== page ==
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Fire & Water - Cleanup & Restoration

Why don’t hurricanes hit the west coast?

1/13/2021 (Permalink)

thermal temperature map of north america, more blue and green colder readings in the pacific and warmer in the atlantic Ocean temperatures in North America (NOAA Image)

Living in the Portland Metro and surrounding areas can sometimes feel like a temperate oasis from natural disasters. While earthquakes are possible, we don’t experience them as often as Californians do. Snow and ice storms are our most common dangerous weather events, as well as wind and thunderstorms. Here at SERVPRO of Tigard/Tualatin, we understand how damaging wind and thunderstorms can be for residents. But what about Hurricanes?

If you’ve ever wondered why hurricanes seem to never hit the West Coast of the United States, we have some answers. First, you have to consider ocean temperature and currents. As you can see in the NOAA thermal image to the right, the Pacific Ocean differs from the Atlantic, which has a warm current that originates in the Caribbean and travels nearly the entire length of the East Coast. Warm surface waters is a large contribution to the development of hurricane activity. 

On the West Coast, the Pacific Ocean is simply too cold to develop or maintain hurricane activity. On occasion, Oregon and the west coast will receive a storm front that formed from the remnants of an Asian Typhoon that traveled east across the Pacific Ocean, however the power in those storms are diminished by the cool temperatures of our coastlines. While we can end up experiencing heavy rainfall and windstorm conditions from the remnants of Asian Typhoons, we rarely, if ever, see the force of those storms maintained as they near the American West Coast.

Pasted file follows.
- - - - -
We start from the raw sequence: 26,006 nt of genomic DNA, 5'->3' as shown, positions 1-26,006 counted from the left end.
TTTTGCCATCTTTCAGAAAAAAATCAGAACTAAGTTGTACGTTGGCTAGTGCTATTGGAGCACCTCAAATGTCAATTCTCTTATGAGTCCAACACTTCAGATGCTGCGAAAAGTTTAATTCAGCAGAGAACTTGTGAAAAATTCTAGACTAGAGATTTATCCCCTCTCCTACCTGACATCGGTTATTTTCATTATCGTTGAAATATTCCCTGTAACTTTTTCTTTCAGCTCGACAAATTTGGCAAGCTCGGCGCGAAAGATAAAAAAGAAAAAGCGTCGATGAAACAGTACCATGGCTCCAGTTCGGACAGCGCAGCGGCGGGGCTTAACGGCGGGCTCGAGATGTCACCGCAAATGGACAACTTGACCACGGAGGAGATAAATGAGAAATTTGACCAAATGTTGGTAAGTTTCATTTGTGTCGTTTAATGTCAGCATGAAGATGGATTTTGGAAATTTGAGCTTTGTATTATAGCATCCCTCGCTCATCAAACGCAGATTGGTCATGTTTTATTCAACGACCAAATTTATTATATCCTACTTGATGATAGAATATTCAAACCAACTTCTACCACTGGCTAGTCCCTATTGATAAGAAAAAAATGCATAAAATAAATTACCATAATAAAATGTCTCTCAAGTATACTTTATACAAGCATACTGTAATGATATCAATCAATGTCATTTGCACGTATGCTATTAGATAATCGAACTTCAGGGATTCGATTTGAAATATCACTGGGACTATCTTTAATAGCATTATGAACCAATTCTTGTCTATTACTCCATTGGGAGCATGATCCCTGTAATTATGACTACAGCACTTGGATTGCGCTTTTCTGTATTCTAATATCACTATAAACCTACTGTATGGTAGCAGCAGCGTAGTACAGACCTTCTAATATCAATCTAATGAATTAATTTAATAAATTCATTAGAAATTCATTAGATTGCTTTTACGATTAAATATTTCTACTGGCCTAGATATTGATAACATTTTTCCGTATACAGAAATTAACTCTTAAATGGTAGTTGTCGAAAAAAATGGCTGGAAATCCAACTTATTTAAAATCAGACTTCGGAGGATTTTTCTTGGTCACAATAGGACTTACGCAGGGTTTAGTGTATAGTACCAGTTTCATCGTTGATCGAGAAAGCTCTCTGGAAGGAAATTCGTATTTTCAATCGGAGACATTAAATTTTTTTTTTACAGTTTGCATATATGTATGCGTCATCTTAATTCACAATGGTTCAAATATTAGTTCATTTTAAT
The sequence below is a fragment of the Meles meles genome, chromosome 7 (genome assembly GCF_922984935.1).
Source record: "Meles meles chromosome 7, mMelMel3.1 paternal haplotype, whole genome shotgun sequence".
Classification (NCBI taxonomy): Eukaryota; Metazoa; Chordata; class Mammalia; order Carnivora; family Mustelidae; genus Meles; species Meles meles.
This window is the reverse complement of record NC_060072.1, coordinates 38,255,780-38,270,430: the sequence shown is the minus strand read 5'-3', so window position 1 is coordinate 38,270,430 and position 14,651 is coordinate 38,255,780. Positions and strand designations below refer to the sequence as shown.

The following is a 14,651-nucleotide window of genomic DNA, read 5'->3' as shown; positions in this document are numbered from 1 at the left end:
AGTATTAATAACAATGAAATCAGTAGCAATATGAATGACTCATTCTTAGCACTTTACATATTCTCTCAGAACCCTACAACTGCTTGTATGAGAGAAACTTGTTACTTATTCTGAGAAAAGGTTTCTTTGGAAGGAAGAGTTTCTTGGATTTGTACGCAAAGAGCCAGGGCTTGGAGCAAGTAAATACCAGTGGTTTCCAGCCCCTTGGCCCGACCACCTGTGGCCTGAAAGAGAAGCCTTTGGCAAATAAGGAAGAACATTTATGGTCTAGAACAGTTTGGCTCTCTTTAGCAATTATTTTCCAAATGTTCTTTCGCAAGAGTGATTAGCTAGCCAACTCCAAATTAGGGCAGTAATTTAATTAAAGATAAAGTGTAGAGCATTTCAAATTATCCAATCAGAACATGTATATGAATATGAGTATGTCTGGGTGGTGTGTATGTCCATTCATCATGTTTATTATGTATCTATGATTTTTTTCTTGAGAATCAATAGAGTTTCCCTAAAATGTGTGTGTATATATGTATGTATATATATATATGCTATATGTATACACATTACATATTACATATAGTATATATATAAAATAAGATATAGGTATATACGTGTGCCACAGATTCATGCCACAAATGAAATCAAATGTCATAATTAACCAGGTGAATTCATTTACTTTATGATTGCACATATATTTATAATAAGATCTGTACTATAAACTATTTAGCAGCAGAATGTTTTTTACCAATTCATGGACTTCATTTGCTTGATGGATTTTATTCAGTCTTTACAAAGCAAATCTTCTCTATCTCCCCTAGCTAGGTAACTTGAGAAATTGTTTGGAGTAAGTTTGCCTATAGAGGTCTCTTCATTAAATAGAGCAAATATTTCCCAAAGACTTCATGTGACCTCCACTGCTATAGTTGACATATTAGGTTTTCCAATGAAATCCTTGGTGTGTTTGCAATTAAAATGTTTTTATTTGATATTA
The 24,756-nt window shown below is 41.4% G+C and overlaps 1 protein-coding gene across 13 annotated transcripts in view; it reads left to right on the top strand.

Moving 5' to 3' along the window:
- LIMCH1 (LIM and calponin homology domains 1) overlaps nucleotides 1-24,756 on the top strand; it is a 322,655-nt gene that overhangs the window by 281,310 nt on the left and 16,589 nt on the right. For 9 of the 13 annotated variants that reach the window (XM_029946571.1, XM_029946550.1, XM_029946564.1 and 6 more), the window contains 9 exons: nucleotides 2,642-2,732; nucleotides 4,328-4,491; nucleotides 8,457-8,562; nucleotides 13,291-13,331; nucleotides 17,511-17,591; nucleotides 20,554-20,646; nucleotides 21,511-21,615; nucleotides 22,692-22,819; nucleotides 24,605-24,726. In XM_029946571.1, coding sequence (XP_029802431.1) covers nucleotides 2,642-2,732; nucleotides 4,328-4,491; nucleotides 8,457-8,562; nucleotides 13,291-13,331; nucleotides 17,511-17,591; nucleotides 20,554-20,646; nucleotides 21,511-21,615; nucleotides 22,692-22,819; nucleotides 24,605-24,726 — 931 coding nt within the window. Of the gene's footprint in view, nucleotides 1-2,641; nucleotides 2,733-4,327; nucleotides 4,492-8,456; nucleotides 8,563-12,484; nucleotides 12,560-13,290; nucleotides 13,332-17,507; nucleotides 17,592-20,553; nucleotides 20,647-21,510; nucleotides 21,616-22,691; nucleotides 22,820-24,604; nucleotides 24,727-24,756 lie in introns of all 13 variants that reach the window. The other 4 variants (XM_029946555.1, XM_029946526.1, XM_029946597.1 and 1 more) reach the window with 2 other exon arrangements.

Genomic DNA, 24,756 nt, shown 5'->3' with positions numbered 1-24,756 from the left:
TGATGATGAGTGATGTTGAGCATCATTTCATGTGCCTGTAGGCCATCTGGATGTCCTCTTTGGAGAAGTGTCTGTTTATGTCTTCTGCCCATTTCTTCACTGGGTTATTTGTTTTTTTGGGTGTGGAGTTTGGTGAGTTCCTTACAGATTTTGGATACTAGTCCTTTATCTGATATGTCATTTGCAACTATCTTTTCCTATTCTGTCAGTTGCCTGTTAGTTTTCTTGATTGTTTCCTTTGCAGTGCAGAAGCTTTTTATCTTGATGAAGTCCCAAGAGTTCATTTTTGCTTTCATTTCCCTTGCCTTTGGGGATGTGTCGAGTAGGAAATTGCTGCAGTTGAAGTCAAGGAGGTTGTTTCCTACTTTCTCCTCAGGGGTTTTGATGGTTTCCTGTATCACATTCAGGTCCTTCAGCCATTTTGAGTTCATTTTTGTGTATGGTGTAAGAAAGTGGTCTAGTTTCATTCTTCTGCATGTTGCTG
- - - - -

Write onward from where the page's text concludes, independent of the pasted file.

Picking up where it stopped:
In Oregon, we’ll likely never experience something as severe as the hurricanes that affect the southeast and East Coast states in the U.S.. The type of elevated storm we may experience on our coast, however, is something like a recent event you may remember - the 2007 Great Coastal Gale. 

While not a hurricane, this 2007 storm event had a few conditions that made it significant: it was long in duration, had hurricane-strength winds, and had excess rainfall that caused widespread flooding in the region. According to the Associated Press, Pacific Power reported that this 2007 storm caused over 37,000 homes and businesses to be without power in Washington, Oregon, and northern California, and continued dangerous wind gales prevented workers from restoring power until safer conditions were established. 

While Oregon does not experience Hurricanes, we do experience extreme storm weather. To understand how you can prepare for unforeseen weather events, visit our storm blogs to see the resources and guidance we’ve gathered.

If you experience storm damage, do not hesitate to contact us at SERVPRO of Tigard/Tualatin/Lake Oswego/West Linn and Beaverton. We’ve seen it all - and we’ve traveled the country to assist in the recovery efforts after hurricanes and severe storm events. We’ll make sure to restore your home or business with care and attention to detail. Call us at 503-684-5829

Sources: Nasa.gov, the Associated Press, Seattle Komo News.

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